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A few years ago, I needed to repaint the exterior of the bathroom window frame, so with my partner keeping her hands on the bottom of the ladder, I ascended and began rubbing down the woodwork ….. and shaking so much because I really don’t like heights! Eventually she’d had enough of feeling the ladder shaking, that she made me come down and we swapped places!
So that gives you some perspective on my life long desire to try climbing! I’ve always loved the outdoors, and the wilderness, and while I wouldn’t consider myself the fittest person around, have always loved that feeling of achievement when you get back after a long day on the fells or the moors, or in this case the mountains, and can feel in your limbs that wonderful sensation of having worked them hard.
And, hitting a certain age, instead of getting a sports car, I’m increasingly finding myself trying out new things, pushing those personal boundaries, and getting outside of my comfort zone.
So given my opening paragraph, abseiling one hundred feet down the side of Avon Gorge was a huge challenge when I did it for the Whale and Dolphin Conservation Society! Terrified at the bottom, looking up to where I was going to go, and terrified at the top about to step backwards over the edge of the cliff, but totally exhilarated when I was at the bottom – my immediate desire was to go back up and do it all over again
So the prospect of an ice climb, which was offered as an option by Undiscovered Mountains when I booked a with them, was irresistible!
Philippe, our wonderful guide for our snowshoe walks, was also to be my instructor for the climb, and his calm and reassuring manner was very welcome as we approached the stunningly beautiful frozen waterfall. Philippe scampered up the surface of the waterfall, placing screws and attaching rope at various intervals, and generally made it look so easy.
And then it was my turn! Having been fully instructed in how to use the carabiners, and the ice axes, and the crampons, I started and initially found it surprisingly easy. However, it wasn’t very long until, despite having tried to find a suitable route, I felt stuck, and absolutely not at all sure which way to go, and also amazingly tired; so quickly. Despite Philippe’s shouts of encouragement and instruction, feeling deflated, I came down, not at all sure whether a) I was enjoying myself, or b) if I’d ever try to climb again!!But after a five minute rest, I got up, started again, and apparently, in the words of those watching, pretty much scampered up to and over the point that had defeated me just a few minutes earlier, and continued to climb, finding places to secure that ice pick, and kicking hard with my feet to get the grip needed to push myself up and onward.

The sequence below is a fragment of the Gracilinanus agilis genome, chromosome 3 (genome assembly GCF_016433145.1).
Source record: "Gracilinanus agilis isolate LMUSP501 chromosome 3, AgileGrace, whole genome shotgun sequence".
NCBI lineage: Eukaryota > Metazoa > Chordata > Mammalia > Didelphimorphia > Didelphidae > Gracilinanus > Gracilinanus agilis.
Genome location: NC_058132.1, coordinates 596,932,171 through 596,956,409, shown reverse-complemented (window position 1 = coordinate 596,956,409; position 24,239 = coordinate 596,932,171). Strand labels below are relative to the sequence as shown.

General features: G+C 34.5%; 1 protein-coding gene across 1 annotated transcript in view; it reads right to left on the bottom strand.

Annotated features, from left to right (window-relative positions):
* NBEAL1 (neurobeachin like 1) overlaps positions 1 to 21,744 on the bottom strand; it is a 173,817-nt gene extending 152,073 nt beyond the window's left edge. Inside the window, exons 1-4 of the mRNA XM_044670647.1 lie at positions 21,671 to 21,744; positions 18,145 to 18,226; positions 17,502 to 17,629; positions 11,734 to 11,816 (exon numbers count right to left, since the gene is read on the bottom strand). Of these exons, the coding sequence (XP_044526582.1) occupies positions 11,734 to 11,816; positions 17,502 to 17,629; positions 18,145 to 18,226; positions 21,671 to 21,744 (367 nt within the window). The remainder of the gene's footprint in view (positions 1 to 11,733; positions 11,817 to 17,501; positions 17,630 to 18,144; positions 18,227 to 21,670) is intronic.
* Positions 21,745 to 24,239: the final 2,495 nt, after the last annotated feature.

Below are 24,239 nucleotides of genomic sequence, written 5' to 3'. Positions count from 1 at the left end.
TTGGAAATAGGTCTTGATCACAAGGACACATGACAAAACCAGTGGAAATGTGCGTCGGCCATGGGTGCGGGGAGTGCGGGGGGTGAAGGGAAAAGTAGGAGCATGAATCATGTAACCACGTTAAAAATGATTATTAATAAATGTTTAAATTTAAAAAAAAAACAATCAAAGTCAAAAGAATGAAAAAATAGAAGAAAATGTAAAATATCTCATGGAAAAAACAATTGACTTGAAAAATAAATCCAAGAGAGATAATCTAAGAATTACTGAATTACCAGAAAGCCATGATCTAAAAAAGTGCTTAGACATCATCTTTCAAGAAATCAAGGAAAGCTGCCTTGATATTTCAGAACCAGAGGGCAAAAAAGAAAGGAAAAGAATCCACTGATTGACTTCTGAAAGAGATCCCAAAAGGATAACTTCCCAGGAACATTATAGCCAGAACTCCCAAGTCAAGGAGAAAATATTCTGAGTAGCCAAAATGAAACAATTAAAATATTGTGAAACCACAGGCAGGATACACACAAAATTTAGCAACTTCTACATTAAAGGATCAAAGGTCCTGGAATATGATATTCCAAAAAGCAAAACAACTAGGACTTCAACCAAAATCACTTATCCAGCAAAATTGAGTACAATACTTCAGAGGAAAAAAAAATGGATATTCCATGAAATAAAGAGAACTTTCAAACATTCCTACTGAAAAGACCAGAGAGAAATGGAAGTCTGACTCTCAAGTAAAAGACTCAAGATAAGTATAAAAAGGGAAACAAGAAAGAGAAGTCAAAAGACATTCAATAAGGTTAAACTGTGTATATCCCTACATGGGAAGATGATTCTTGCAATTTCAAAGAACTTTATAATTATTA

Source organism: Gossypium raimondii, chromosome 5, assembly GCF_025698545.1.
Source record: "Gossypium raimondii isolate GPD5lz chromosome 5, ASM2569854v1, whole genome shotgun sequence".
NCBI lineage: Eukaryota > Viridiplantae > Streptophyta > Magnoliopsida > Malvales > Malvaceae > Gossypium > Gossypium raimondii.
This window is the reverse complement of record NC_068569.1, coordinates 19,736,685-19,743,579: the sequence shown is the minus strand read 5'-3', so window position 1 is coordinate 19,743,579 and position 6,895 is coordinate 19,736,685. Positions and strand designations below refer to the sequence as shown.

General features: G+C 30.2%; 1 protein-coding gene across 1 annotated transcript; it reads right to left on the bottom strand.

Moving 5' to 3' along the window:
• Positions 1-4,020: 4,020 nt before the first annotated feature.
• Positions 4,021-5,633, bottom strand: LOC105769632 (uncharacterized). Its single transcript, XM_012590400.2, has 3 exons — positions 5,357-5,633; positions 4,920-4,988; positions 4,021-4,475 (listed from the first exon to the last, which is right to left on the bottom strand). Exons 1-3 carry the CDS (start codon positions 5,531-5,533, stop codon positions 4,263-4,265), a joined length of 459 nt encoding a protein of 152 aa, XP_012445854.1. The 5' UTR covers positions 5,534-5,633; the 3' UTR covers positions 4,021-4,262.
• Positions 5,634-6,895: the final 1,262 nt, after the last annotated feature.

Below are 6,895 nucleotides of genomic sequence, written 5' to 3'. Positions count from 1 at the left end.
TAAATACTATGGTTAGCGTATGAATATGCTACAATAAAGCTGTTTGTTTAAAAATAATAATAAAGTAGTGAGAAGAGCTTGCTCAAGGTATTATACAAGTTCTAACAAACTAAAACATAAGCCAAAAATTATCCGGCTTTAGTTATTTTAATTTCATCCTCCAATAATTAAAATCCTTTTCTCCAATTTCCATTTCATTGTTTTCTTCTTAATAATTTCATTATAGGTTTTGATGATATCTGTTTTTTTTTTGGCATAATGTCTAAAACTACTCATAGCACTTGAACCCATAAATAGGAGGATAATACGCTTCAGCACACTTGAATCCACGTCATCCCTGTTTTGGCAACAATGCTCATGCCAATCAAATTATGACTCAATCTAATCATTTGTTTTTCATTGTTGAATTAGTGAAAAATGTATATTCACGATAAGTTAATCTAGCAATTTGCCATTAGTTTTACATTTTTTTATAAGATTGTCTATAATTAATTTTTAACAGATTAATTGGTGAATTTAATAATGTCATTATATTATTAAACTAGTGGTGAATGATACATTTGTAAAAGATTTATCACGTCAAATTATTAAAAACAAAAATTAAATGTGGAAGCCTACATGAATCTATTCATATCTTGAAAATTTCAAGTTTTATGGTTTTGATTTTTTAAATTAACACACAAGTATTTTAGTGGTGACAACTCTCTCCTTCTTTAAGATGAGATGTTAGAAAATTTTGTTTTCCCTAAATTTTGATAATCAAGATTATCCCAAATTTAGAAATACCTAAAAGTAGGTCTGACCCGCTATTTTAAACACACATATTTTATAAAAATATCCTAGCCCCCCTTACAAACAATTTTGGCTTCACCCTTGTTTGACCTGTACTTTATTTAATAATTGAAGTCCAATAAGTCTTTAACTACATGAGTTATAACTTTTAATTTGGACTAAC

There were difficult sections, some vertical faces proved particularly challenging, especially as the climb progressed and fatigue began to set in. While not thinking of myself as wonderfully fit, I am reasonably so, and was surprised and shocked at how tired I did become during the climb. At one point, once again, I felt stuck, and couldn’t find a way, nor down, and indeed at that point did want to come down again. But wonderful Philippe suddenly stopped understanding English at that point, and simply continued to say “Up, Jerry, up …. Good ….. zats good …… yes, with your hand ….. yes, yes, yes with your foot”.
Glancing down, everyone seemed far away, and I pushed onward and upward, working through the fatigue until at last I was standing at the top!! So marvellous! So wonderful! And such a sense of personal achievement for one who quakes standing on top of a ladder painting the bathroom window frame!
Well, having got up there, it was now time to get down, and while I wasn’t especially graceful or elegant, an abseil controlled by Philippe got me down to the bottom again quite quickly, with a chance to appreciate the beauty of the ice formations as I descended.
So my first ever climb!
Did I enjoy it? Yes, absolutely.
Was it as I expected? That’s a hard one, as having never climbed, I wasn’t sure what to expect. I’ve seen lots of images of climbing, and videos, and it looks beautiful, and exciting, and challenging. And indeed it was all of those things. It was certainly tougher and harder than I thought it would be and I think it was probably, in physical terns, one the toughest things I’ve ever attempted. The emotional challenge was strong too, coping with the height, and the test of endurance.
Was I exhausted? Totally but in that very good way.
And will I do it again? Yes, I want to do it again. In fact one of the first things I did when I got back home was to track down a local climbing wall, to learn some technique, only to discover that it was about to close for 18 months as part of a major gym refurbishment!
And did I enjoy a beer when I got back to the Auberge? You bet!
You can see more pictures, of the climb, and the trip, right here! And feel free to have a look at around the rest of my website, Jerry Fenner Photography, to see what I get up to when I'm not having a fabulous time in the mountains with Undiscovered Mountains!
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